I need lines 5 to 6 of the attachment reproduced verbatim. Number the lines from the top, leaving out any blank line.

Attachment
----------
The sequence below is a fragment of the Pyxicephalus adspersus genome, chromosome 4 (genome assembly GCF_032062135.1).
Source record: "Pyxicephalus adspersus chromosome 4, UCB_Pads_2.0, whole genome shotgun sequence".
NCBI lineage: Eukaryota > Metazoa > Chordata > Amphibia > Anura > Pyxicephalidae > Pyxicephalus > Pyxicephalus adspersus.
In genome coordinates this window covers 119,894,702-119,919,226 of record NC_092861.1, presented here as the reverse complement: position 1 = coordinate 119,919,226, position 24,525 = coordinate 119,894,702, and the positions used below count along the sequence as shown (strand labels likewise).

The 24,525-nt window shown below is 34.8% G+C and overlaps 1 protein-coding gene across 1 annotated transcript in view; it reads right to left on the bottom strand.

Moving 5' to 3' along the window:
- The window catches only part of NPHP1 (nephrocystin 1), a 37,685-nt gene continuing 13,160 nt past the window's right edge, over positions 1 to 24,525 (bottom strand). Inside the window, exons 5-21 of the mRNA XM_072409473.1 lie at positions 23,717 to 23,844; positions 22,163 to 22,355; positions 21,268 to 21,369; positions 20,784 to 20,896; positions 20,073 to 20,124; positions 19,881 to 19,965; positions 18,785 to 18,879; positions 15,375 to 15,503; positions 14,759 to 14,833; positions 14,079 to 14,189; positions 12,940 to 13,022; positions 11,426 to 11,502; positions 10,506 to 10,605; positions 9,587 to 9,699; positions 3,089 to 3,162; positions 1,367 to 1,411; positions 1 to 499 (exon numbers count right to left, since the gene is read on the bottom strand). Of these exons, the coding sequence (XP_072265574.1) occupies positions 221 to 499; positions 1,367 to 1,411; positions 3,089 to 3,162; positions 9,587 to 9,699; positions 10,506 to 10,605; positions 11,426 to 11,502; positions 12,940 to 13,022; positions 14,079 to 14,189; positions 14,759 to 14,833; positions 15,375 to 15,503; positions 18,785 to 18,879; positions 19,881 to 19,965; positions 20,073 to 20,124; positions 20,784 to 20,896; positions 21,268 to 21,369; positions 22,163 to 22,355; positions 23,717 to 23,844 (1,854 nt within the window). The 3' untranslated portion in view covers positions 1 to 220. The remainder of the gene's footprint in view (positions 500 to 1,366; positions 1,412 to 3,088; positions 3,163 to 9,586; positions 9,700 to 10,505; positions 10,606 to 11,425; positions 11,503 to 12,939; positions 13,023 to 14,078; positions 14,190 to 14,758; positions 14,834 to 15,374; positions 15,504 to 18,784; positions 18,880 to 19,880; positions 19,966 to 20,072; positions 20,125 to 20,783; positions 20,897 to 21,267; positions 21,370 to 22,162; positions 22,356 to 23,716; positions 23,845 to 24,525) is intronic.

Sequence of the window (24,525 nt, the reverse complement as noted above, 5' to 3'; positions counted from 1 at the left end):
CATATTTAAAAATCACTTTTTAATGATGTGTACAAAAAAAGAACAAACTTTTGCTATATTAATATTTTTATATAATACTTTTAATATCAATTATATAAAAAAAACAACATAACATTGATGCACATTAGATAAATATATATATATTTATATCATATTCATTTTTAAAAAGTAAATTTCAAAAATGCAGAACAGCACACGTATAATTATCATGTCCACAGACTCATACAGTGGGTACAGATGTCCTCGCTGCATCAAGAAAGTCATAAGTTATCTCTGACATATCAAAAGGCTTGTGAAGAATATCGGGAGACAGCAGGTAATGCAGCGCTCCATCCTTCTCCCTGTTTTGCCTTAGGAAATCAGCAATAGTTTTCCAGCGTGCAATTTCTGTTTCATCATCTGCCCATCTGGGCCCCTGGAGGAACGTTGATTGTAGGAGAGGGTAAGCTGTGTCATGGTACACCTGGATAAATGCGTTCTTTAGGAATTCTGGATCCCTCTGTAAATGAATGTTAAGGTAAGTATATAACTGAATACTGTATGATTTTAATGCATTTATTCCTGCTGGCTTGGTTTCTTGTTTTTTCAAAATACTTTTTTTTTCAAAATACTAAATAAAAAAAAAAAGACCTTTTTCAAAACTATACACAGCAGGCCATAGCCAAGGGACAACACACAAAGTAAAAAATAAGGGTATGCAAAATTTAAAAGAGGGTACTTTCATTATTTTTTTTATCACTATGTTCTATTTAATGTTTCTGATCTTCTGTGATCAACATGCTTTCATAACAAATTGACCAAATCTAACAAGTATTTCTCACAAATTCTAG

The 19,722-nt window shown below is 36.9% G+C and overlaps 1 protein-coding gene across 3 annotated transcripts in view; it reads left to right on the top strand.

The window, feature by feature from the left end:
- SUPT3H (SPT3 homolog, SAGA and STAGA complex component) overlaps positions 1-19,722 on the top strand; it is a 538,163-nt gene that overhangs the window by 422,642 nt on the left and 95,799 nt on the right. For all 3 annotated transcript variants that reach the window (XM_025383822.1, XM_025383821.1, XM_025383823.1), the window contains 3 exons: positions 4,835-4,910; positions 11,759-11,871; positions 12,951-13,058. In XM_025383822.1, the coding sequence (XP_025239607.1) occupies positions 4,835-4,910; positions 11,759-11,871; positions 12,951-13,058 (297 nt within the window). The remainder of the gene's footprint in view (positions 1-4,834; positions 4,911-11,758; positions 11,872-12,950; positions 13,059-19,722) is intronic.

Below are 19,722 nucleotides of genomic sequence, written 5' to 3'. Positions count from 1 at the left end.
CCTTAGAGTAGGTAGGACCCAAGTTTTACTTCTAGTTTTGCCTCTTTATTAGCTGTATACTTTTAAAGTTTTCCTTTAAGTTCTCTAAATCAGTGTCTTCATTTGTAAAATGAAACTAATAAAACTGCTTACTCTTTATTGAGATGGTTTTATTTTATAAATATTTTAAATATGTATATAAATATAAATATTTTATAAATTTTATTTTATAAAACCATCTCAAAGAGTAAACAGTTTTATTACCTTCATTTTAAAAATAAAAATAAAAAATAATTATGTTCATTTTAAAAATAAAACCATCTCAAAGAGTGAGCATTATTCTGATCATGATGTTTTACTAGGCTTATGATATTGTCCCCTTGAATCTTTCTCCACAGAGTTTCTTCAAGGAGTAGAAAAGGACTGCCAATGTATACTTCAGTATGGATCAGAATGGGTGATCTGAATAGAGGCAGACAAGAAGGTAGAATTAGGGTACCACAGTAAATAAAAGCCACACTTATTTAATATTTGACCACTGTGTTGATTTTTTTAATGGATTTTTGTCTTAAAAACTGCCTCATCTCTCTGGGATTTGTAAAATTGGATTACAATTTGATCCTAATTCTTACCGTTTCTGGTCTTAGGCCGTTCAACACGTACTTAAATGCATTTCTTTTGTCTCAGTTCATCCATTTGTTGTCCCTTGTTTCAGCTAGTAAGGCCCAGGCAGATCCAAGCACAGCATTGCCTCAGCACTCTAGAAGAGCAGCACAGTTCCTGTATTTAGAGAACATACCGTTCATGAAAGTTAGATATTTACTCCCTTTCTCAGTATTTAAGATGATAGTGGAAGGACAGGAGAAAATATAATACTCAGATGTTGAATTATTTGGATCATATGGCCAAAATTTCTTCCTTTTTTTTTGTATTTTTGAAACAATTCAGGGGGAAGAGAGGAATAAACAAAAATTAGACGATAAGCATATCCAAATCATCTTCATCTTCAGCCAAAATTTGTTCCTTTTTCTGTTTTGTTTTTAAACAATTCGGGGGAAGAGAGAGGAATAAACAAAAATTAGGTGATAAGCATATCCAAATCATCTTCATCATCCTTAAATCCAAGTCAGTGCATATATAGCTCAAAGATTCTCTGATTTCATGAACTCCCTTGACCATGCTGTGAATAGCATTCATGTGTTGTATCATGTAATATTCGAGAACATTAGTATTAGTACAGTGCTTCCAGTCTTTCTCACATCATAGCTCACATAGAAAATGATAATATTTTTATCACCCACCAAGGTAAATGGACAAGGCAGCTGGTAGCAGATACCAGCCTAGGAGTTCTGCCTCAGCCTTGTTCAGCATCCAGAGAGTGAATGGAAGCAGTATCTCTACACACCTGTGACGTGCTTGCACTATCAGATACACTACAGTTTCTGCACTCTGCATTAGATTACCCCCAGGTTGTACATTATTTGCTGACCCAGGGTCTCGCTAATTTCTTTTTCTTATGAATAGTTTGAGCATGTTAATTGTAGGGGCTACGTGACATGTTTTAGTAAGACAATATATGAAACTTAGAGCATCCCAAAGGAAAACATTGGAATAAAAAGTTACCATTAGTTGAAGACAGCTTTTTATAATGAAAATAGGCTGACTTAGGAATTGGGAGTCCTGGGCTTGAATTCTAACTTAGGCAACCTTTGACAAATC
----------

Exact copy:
The 24,525-nt window shown below is 34.8% G+C and overlaps 1 protein-coding gene across 1 annotated transcript in view; it reads right to left on the bottom strand.

Moving 5' to 3' along the window: